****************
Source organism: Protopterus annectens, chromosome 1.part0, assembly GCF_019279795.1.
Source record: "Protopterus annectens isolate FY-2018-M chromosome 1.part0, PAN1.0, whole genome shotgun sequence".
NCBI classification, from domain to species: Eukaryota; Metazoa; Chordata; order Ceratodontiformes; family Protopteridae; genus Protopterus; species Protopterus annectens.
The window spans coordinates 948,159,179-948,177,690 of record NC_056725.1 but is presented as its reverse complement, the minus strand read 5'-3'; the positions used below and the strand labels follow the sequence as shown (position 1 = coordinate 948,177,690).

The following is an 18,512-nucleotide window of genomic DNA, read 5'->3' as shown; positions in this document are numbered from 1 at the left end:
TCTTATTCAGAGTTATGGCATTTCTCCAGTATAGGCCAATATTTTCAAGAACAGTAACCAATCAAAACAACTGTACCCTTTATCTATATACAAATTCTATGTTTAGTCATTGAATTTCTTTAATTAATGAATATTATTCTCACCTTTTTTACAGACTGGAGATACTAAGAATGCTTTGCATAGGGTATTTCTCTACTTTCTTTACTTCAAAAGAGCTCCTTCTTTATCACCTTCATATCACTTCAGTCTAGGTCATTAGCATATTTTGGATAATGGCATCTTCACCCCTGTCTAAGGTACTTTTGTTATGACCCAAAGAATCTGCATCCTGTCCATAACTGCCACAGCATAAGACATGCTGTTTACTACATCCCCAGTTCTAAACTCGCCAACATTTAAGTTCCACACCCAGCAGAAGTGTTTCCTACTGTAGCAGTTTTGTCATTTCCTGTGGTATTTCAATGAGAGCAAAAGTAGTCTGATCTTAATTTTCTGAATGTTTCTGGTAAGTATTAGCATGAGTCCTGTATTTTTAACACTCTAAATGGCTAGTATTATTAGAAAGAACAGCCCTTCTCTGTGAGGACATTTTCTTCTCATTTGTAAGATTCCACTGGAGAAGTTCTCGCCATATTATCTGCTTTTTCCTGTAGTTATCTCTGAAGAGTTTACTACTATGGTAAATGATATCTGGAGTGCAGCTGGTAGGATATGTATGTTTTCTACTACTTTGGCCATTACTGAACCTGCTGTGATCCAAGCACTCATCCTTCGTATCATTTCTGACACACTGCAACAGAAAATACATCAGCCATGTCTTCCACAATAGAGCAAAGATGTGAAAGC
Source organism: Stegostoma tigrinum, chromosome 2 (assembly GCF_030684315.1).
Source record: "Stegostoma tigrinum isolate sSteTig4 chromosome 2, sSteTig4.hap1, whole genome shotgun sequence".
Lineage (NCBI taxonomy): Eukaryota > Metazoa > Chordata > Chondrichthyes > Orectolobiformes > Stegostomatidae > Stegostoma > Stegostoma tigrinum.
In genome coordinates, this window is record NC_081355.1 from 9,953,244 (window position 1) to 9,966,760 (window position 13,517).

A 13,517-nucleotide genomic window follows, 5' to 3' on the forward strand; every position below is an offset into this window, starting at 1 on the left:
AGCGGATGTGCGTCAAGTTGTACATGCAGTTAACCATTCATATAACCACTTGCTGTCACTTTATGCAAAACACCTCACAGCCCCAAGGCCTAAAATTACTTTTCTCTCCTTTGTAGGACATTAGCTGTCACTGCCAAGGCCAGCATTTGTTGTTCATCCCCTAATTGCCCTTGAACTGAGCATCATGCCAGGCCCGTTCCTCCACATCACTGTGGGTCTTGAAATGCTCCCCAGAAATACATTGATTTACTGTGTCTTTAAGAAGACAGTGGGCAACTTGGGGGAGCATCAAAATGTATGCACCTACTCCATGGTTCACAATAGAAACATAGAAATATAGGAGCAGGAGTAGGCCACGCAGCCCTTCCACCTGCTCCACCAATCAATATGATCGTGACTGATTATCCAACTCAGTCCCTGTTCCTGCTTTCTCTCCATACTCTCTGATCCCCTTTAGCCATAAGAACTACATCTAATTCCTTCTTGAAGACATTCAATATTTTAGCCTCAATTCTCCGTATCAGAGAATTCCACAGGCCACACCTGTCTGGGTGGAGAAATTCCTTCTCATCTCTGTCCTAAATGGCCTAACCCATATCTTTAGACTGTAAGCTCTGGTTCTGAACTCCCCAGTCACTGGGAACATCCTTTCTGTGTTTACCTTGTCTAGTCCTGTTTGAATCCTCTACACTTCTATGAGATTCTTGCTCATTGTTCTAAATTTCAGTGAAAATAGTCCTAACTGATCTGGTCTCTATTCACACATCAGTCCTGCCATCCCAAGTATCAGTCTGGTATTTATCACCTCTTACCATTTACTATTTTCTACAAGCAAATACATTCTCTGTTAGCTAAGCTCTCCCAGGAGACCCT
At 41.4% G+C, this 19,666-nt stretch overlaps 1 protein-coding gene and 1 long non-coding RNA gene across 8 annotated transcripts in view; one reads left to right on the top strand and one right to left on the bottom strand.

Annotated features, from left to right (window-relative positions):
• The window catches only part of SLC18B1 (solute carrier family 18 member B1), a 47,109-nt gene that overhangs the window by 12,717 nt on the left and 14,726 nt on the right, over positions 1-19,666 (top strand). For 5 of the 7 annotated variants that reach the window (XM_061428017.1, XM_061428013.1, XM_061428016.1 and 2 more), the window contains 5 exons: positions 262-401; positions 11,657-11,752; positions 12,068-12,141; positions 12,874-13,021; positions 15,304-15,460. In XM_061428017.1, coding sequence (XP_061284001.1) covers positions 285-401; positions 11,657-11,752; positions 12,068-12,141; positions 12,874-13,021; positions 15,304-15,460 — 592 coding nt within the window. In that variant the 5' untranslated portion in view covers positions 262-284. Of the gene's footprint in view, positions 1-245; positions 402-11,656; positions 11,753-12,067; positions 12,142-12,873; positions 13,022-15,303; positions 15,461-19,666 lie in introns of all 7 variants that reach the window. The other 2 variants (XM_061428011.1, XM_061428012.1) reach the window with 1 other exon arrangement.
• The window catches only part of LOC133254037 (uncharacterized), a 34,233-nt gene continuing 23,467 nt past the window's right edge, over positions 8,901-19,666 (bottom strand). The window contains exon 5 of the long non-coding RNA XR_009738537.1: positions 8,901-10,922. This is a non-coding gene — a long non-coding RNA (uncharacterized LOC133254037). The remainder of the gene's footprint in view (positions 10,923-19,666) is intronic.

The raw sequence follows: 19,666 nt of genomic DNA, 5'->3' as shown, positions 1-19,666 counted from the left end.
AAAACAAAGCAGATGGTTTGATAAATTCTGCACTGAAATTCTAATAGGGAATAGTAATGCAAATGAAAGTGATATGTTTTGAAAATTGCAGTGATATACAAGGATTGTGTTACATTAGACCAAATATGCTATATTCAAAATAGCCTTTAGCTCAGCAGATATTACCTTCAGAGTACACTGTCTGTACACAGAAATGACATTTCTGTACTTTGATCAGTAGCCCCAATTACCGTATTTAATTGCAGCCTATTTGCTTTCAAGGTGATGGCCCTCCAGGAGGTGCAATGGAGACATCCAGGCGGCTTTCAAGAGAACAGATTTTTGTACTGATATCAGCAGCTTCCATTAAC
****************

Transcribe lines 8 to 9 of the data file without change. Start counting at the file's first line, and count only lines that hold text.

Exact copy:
Source record: "Stegostoma tigrinum isolate sSteTig4 chromosome 2, sSteTig4.hap1, whole genome shotgun sequence".
Lineage (NCBI taxonomy): Eukaryota > Metazoa > Chordata > Chondrichthyes > Orectolobiformes > Stegostomatidae > Stegostoma > Stegostoma tigrinum.